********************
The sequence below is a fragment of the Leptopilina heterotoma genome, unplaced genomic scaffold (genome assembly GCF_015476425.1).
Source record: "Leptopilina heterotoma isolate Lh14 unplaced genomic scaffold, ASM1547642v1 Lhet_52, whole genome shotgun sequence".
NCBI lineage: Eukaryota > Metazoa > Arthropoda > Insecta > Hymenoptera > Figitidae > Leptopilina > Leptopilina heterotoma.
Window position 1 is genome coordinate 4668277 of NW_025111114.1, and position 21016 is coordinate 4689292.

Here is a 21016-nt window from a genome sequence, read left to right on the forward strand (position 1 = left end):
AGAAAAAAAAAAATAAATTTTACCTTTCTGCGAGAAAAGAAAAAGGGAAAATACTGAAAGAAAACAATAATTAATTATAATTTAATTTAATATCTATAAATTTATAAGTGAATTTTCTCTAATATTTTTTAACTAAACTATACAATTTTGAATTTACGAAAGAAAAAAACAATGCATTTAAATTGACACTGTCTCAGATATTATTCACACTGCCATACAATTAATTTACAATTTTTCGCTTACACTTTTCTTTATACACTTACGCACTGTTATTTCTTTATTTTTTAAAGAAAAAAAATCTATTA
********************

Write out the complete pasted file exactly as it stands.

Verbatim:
The sequence below is a fragment of the Leptopilina heterotoma genome, unplaced genomic scaffold (genome assembly GCF_015476425.1).
Source record: "Leptopilina heterotoma isolate Lh14 unplaced genomic scaffold, ASM1547642v1 Lhet_52, whole genome shotgun sequence".
NCBI lineage: Eukaryota > Metazoa > Arthropoda > Insecta > Hymenoptera > Figitidae > Leptopilina > Leptopilina heterotoma.
Window position 1 is genome coordinate 4668277 of NW_025111114.1, and position 21016 is coordinate 4689292.

Here is a 21016-nt window from a genome sequence, read left to right on the forward strand (position 1 = left end):
AGAAAAAAAAAAATAAATTTTACCTTTCTGCGAGAAAAGAAAAAGGGAAAATACTGAAAGAAAACAATAATTAATTATAATTTAATTTAATATCTATAAATTTATAAGTGAATTTTCTCTAATATTTTTTAACTAAACTATACAATTTTGAATTTACGAAAGAAAAAAACAATGCATTTAAATTGACACTGTCTCAGATATTATTCACACTGCCATACAATTAATTTACAATTTTTCGCTTACACTTTTCTTTATACACTTACGCACTGTTATTTCTTTATTTTTTAAAGAAAAAAAATCTATTA